City of Rochester officials talk building inspection process hours before Rochester Towers evacuation

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(ABC 6 News) – On Monday, about 200 people are still being asked to stay away from the Rochester Towers Condominium after it was evacuated Friday night. The City ordered the evacuation because of structural safety concerns.

RELATED: Rochester Towers Condominium appears “stable”; Residents still unable to return home

Hours before the evacuation on Friday, ABC 6 News Good Morning reporter Sydney Zatz spoke with the City of Rochester about the Davenport, Iowa apartment collapse to see what Rochester’s inspection policies are.

“There’s no annual inspection by the city for existing buildings. Nothing like that. The building owner is required to maintain the building in good order,” said James Coyle, the Manager of Building Inspection Services for the City of Rochester.

Jerry Norman, Manager of Plan Review and Permit Services for the City of Rochester, said:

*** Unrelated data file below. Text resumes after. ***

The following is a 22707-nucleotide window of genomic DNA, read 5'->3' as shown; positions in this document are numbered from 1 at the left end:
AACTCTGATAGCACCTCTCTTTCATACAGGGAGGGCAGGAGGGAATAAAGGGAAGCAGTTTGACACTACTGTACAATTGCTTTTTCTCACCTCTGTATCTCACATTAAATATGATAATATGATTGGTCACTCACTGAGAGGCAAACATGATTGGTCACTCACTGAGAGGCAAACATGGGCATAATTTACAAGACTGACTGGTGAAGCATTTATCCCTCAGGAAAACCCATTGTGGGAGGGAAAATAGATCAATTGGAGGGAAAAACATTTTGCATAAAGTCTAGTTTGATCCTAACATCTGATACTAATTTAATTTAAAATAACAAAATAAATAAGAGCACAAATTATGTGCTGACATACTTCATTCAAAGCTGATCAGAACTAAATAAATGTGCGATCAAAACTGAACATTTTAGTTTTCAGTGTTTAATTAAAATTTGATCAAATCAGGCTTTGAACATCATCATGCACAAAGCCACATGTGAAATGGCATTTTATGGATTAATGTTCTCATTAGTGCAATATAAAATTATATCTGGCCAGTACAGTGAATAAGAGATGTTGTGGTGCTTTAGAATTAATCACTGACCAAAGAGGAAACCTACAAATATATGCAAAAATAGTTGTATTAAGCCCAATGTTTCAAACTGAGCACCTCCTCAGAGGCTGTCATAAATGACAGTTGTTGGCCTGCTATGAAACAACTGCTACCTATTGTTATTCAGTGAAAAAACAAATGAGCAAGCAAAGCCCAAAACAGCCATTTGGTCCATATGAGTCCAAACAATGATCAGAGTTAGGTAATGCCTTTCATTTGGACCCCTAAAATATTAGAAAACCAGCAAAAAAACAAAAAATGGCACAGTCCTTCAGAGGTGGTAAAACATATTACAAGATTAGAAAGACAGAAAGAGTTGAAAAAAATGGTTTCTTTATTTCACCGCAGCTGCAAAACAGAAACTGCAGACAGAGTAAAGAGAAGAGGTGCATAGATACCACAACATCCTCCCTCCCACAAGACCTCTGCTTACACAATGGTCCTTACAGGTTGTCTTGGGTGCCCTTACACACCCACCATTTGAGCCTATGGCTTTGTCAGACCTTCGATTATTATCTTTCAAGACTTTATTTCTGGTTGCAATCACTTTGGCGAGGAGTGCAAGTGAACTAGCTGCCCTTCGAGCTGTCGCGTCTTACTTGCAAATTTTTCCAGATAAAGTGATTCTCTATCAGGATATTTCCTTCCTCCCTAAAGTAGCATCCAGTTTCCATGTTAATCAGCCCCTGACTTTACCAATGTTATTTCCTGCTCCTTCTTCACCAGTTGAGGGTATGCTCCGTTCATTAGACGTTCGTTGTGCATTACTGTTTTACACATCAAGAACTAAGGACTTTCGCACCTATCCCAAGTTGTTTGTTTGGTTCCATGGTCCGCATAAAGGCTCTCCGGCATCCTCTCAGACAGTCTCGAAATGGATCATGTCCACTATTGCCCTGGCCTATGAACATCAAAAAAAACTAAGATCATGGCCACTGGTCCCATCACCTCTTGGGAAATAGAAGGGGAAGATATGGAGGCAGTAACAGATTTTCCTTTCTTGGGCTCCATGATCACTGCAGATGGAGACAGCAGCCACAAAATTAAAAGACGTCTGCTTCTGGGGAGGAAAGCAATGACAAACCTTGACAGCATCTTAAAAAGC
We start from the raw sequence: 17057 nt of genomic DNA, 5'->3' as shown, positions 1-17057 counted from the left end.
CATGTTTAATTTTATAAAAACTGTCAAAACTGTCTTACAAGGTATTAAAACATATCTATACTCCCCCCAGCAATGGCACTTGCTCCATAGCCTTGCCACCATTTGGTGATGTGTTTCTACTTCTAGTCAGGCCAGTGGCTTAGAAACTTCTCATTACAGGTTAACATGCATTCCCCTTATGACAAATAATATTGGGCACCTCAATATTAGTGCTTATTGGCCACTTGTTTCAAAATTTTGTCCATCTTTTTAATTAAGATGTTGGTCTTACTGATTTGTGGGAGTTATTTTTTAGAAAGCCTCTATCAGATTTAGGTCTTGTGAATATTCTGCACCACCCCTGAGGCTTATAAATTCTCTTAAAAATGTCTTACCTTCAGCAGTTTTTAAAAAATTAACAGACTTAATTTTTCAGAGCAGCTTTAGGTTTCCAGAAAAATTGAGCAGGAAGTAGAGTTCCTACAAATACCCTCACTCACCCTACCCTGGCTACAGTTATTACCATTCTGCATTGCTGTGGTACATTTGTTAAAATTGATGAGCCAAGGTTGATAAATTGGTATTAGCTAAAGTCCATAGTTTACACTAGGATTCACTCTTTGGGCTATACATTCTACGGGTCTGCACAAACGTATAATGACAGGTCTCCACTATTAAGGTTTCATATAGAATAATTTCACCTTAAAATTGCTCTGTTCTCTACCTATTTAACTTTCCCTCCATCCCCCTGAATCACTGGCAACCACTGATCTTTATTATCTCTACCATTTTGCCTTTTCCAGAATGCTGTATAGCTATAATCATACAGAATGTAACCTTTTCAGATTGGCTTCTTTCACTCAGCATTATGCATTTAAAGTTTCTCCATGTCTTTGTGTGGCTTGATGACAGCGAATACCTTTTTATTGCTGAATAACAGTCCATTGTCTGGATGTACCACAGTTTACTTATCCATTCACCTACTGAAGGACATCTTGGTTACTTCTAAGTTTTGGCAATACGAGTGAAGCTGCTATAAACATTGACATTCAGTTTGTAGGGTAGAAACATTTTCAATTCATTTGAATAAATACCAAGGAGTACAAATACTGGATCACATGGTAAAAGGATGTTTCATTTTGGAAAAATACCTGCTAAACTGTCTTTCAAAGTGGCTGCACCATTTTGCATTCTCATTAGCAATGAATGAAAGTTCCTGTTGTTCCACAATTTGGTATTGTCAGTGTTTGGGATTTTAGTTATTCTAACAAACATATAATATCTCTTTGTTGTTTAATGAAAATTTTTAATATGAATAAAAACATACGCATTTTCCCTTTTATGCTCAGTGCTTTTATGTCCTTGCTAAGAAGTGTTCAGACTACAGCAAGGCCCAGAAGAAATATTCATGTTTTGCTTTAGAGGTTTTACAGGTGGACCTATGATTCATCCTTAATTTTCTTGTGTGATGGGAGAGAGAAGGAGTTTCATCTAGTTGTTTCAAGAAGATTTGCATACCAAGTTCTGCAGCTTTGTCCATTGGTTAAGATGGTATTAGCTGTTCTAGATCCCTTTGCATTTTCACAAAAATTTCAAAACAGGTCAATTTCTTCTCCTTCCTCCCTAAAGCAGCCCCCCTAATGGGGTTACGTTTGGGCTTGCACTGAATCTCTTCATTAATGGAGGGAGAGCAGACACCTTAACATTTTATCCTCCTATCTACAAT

“Architectural and engineering standards have requirements when buildings have to be designed and certified by architects and engineers. Not all buildings have to be. The larger commercial buildings absolutely have design professionals. We’re not here to redesign the building. We’re here to make sure they have proper care in the design of the building.”

Any type of rental property – house or apartment is required to have those annual inspections.

To reiterate, this information was in regard to the Davenport apartment collapse and what the City of Rochester’s inspection policies are. The interview was done before the evacuation of the Rochester Towers.

In Davenport, the bodies of three men have been removed from the site of the collapsed six-story apartment building, about a week after part of the century-old structure tumbled to the ground, the city’s police chief announced Monday.

RELATED: Resident sues after Iowa building collapse kills 3, says city and owners didn’t warn them of danger

One contractor whose repair job bid was rejected said he warned workers doing the repairs that the building could fall in the days or hours leading up to the collapse.

The building, built as a hotel in 1907, had been converted into about 80 apartment units that were home to roughly 50 people.